PUC approves plan to replace San Diego County natural gas power plant

A state appeals court has agree to review a decision by the California Public Utitilies Commission to replace the existing Encina plant, above, with the natural gas Carlsbad Energy Center.
(Luis Sinco / Los Angeles Times)

State regulators approved a plan to replace a 1950s natural gas power plant in northern San Diego County with a new version, sparking complaints from environmentalists that renewable energy options were being overlooked.

The California Public Utilities Commission voted 4 to 1 on Thursday to allow San Diego Gas & Electric Co. to purchase power from the proposed Carlsbad Energy Center. Commissioner Catherine J.K. Sandoval cast the dissenting vote.

The plan, a pared-down version of SDG&E’s original vision, calls for the utility to enter into a 500-megawatt power purchase agreement with the Carlsbad center. The facility will be built adjacent to the existing Encina plant, which is set to go offline in 2017 and then be torn down.

Commissioners said the center is necessary to plug the hole left by the Encina shutdown and the 2013 closure of the San Onofre nuclear plant near San Clemente. The coastal plant, which would be constructed by developer NRG Energy of New Jersey, would provide power to San Diego for 20 years starting in fall 2017.


But the plan, initially intended to allocate 600 megawatts for sale to SDG&E, has been fraught with controversy since the utility filed its application with the utilities commission last summer.

In March, a regulatory judge recommended that the PUC reject the plant.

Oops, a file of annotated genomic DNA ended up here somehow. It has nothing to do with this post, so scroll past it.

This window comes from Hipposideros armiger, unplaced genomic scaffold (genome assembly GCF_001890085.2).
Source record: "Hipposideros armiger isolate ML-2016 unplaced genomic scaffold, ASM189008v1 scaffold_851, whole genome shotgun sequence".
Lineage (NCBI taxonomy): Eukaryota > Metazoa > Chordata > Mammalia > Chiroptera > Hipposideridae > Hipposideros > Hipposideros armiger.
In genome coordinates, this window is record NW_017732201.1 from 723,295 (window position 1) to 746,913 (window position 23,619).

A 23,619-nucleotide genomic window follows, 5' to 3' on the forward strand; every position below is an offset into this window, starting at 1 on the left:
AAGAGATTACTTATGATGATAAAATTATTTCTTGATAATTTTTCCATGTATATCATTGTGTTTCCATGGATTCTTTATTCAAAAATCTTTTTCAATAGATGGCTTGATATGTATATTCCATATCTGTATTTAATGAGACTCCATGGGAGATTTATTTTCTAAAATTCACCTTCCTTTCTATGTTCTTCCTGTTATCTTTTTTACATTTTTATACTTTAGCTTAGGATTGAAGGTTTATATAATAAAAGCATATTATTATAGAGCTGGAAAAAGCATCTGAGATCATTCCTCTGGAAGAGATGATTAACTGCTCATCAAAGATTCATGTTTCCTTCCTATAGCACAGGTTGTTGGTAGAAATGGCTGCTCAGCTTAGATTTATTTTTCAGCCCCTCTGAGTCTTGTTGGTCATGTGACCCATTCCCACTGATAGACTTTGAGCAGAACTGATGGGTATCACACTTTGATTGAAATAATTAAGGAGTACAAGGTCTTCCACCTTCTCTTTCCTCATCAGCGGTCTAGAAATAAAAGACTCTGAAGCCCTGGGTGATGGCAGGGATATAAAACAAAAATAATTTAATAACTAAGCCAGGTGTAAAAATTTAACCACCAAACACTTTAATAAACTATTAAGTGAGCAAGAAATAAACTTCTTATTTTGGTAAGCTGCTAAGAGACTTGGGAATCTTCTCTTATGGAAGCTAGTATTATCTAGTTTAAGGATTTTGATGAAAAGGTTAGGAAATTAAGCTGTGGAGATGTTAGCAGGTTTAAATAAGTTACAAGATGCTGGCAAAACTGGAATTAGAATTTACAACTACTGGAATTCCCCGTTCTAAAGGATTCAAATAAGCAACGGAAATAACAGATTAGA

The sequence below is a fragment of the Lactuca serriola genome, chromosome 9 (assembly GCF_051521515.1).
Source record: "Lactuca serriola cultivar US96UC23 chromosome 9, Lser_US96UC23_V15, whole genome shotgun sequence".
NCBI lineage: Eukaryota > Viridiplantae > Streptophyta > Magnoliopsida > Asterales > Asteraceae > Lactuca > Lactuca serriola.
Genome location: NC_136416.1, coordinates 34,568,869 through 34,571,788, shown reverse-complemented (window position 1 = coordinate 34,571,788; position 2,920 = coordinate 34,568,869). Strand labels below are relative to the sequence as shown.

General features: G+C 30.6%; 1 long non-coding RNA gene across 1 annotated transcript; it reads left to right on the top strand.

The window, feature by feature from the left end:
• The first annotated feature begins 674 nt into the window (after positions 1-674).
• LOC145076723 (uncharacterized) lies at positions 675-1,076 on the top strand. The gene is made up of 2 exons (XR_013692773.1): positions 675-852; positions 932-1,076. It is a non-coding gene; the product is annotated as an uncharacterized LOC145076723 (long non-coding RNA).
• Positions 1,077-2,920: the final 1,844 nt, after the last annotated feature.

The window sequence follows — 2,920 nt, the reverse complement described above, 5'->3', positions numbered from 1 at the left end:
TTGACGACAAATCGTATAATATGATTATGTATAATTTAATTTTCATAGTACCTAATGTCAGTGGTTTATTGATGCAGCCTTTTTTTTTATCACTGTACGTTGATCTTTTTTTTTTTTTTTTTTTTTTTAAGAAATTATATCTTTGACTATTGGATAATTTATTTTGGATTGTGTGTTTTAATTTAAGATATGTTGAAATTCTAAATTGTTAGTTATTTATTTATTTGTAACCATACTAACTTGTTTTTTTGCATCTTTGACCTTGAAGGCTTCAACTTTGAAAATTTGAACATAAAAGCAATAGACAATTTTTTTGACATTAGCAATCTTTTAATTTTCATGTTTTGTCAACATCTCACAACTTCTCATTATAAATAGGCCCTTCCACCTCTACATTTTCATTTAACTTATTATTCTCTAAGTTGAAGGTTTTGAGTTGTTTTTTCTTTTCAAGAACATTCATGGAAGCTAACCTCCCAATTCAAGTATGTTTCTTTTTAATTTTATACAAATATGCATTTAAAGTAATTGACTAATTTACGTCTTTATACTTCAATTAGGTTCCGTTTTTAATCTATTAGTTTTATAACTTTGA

Earlier this month, the five-member panel postponed a decision on the plan. Several commissioners said they wanted more time to hear about potential alternative energy sources such as wind and solar power.

Gov. Jerry Brown proposed at the beginning of the year that California derive half of its power from renewable sources by 2030.


In its decision, the PUC said it remains optimistic that SDG&E can meet and exceed its clean energy goals but noted that “we cannot base the future of safe and reliable electric service in Southern California on hope.”

Critics were outspoken. Thursday’s vote locks San Diego ratepayers into funding a project “drafted behind closed doors,” according to a statement from Sierra Club senior attorney Matt Vespa.

“By allowing this gas plant to be built, we are stifling San Diego’s clean energy potential, job growth and ambitious efforts to reduce pollution that exacerbates health issues and climate change,” Vespa said.


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